Our goal will be to deconvolve a slightly blurred image and make it look sharp. Be warned, however: Two bad things can happen if we don’t have the settings correct.
The first is an overly noisy background; the second is dark circles around our stars. If we don’t have a high enough signal-to-noise ratio, the same process that sharpens detail also will sharpen noise!
And applying too much deconvolution by having too high a point-spread function (PSF, which is the amount of blur of your stars) or too many iterations will create dark circles around stars.
Many deconvolution routines are available. My favorite is the one in the original AIP4WIN software. Open the program, and go to “File,” then “Open,” then “Enhance,” and finally, “Deconvolution.”
I suggest the following steps. Set the values as indicated.
1. Under “Blur Type,” choose “Gaussian.”
2. Next, estimate your PSF by moving the “Radius” slider until the blur of the stars in the little boxes approximates the blur in your stars. For your image, pick a value of 2.2.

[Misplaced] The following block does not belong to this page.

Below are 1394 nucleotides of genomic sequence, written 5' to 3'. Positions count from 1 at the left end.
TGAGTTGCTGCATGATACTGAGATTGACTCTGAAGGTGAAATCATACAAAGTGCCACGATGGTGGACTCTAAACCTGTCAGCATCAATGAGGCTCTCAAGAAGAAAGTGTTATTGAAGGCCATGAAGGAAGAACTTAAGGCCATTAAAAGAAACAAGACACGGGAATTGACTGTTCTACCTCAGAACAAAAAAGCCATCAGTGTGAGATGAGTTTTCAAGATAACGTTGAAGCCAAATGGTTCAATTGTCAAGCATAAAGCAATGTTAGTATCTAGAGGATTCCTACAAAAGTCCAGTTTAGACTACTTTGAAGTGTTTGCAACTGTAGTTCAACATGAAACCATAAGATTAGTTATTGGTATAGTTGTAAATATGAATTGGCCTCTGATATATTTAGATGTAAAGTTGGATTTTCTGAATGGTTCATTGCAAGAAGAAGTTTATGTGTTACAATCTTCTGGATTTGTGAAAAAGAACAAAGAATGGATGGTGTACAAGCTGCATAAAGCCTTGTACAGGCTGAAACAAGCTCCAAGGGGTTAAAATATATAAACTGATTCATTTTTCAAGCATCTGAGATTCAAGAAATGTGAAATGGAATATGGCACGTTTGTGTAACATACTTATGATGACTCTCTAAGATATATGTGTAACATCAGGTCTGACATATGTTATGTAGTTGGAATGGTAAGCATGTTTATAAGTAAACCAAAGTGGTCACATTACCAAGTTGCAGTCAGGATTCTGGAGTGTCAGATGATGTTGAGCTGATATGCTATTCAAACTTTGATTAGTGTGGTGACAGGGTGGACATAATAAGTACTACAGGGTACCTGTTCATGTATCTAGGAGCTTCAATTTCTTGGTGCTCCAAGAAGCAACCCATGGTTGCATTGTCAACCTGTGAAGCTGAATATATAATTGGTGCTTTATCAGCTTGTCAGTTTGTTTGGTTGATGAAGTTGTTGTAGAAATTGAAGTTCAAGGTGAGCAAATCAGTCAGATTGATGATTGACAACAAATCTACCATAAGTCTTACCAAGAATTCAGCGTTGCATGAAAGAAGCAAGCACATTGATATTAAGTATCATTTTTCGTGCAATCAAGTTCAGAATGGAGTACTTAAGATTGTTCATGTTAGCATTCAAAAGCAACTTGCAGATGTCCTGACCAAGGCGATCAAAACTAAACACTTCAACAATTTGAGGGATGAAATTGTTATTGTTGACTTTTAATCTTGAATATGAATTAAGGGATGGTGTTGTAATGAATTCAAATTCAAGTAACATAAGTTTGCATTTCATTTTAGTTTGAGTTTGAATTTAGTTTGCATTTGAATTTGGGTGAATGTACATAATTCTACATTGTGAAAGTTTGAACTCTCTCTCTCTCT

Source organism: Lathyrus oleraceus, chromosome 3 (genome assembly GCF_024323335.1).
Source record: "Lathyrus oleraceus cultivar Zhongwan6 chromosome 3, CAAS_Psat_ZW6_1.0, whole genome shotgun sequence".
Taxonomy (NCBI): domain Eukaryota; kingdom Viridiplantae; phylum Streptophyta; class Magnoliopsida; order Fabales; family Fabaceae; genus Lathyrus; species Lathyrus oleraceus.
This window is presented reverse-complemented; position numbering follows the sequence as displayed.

3. Under “Deconvolution Type,” choose “Richardson-Lucy.”
4. Under “Noise Reduction,” choose the default.
5. If after deconvolution your background is too noisy, move this value higher. If you have an extremely good signal-to-noise ratio, you can move this lower.
6. For “Number of Iterations,” choose 10.0.
7. Leave the boxes unchecked and click “Apply.” It might take a few minutes for the magic to happen.
Remember, you are only estimating the PSF. Experiment to find the optimum setting. Also remember that you can adjust the noise filter to create a good result. Don’t hesitate to try different settings to see what the results are. When deconvolution works properly, it is like a miracle. Happy miracles!